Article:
Taken together, it looks like momentum. And it undoubtedly is. But the political progress belies a troubling, substantive fact: The federal prison system, which is what all these national lawmakers are talking about when they talk about reform, is relatively small, and fixing it would not have any direct effect on the state and local systems in which the vast majority of American inmates are incarcerated. As Obama underscored in yesterday’s speech, there are more than 2.2 million people currently behind bars in the United States, including about 700,000 in local jails. According to the latest numbers from the Bureau of Justice Statistics, just 215,866 of them are serving in federal prison.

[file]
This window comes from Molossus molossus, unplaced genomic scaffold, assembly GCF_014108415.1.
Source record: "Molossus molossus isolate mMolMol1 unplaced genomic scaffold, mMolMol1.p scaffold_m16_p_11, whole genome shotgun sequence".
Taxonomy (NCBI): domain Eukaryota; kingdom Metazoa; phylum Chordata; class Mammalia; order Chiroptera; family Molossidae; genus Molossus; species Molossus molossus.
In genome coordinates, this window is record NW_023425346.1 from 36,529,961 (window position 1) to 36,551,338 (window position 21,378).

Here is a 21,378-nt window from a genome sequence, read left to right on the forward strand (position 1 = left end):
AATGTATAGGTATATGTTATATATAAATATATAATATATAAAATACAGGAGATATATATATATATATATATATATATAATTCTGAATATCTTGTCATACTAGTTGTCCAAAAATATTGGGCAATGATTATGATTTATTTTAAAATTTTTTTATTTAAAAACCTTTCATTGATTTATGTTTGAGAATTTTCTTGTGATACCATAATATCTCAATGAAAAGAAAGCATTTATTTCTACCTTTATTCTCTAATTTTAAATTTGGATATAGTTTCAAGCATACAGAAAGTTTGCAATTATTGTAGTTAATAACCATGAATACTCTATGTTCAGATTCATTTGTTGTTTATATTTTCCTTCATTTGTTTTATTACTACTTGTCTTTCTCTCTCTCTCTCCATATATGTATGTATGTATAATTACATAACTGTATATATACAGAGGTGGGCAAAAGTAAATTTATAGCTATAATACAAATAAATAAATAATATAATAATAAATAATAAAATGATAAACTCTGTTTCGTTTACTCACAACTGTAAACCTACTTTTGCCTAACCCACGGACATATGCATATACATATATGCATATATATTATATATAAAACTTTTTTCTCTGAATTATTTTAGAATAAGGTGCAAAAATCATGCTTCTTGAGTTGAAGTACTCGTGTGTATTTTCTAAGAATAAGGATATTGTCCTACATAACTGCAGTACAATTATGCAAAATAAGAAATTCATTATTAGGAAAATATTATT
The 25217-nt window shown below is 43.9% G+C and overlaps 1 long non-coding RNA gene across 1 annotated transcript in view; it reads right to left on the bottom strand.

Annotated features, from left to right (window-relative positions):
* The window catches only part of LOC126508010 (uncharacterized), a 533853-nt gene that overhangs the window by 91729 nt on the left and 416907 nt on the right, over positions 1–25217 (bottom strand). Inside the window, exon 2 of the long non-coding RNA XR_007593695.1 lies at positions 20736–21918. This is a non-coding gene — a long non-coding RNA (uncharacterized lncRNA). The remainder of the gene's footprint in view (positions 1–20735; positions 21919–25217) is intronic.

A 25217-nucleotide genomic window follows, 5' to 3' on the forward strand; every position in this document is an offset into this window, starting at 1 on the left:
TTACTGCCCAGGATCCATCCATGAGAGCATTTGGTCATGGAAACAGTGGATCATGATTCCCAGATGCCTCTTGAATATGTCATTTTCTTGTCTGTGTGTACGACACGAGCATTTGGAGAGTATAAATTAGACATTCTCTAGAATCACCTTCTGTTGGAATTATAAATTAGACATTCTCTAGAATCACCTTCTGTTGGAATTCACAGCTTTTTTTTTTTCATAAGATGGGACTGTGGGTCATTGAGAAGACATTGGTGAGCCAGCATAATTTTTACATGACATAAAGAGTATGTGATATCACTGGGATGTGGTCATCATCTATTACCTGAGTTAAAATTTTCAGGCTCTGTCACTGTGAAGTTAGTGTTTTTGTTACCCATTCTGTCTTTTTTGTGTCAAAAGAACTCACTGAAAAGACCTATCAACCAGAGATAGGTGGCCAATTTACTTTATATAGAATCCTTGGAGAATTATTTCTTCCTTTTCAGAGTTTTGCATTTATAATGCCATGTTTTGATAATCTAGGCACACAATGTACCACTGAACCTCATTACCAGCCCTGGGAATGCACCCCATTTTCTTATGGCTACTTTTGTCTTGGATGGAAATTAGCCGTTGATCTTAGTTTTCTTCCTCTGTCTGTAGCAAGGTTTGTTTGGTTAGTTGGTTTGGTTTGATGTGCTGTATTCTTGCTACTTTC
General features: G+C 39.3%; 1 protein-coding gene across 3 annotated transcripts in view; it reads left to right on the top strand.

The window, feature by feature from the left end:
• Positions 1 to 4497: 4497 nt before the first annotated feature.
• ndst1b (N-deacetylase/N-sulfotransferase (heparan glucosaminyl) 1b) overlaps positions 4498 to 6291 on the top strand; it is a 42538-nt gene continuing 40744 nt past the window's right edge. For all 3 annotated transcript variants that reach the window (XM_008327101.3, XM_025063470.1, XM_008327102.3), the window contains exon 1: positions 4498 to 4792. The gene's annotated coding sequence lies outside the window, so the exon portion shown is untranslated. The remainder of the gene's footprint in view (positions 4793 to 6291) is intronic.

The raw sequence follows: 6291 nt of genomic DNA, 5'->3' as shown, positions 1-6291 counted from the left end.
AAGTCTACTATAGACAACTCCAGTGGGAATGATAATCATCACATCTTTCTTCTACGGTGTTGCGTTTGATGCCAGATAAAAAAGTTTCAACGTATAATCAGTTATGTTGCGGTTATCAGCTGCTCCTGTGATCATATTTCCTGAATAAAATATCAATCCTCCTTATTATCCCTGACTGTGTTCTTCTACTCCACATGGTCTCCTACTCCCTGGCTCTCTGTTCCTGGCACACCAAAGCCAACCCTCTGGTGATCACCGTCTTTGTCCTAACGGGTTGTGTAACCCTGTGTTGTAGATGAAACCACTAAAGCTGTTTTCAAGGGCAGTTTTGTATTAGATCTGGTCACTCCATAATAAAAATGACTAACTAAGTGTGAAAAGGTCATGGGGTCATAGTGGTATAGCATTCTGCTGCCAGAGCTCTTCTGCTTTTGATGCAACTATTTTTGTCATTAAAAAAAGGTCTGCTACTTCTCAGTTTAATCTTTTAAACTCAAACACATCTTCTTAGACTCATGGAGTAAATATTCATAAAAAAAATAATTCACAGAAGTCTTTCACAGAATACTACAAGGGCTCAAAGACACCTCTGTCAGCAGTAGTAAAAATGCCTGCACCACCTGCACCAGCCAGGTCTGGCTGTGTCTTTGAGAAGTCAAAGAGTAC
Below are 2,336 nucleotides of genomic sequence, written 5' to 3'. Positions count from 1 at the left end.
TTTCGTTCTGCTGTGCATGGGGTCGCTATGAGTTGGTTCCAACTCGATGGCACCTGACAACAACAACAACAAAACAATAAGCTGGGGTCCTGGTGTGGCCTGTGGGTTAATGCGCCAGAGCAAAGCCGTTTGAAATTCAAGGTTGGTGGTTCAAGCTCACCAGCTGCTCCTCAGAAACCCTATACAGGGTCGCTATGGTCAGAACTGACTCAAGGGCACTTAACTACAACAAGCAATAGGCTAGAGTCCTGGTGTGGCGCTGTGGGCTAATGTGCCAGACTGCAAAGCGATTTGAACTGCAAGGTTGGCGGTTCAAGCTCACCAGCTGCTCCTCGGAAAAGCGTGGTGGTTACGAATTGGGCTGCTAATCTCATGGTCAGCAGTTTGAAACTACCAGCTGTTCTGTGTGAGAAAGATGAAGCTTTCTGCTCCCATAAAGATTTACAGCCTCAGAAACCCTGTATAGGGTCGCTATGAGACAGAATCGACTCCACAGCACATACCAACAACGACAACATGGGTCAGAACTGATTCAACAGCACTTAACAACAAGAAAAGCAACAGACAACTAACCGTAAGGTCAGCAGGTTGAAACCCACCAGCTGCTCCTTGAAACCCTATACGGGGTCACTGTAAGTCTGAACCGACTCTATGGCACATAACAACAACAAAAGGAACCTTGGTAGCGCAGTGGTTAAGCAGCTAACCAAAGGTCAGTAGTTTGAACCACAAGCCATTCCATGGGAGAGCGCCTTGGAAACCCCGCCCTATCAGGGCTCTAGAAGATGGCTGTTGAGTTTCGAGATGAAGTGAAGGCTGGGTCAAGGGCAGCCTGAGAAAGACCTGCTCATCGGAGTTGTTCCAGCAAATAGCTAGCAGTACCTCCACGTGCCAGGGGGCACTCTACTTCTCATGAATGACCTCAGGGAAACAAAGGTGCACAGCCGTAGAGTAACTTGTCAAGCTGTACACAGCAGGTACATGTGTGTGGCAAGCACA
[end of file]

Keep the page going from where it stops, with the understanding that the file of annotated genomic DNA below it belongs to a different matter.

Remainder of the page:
So what is the federal government’s role in ending mass incarceration, exactly, given that it only has jurisdiction over about 10 percent of the nation’s prisoners? To find out, I called a number of experts and asked them whether all the excitement we’re seeing around reform at the national level is warranted. They told me that while it’s true federal legislation would only directly affect a relatively small number of prisoners, there is nevertheless significant value, both real and symbolic, in Congress and the president joining forces on this issue.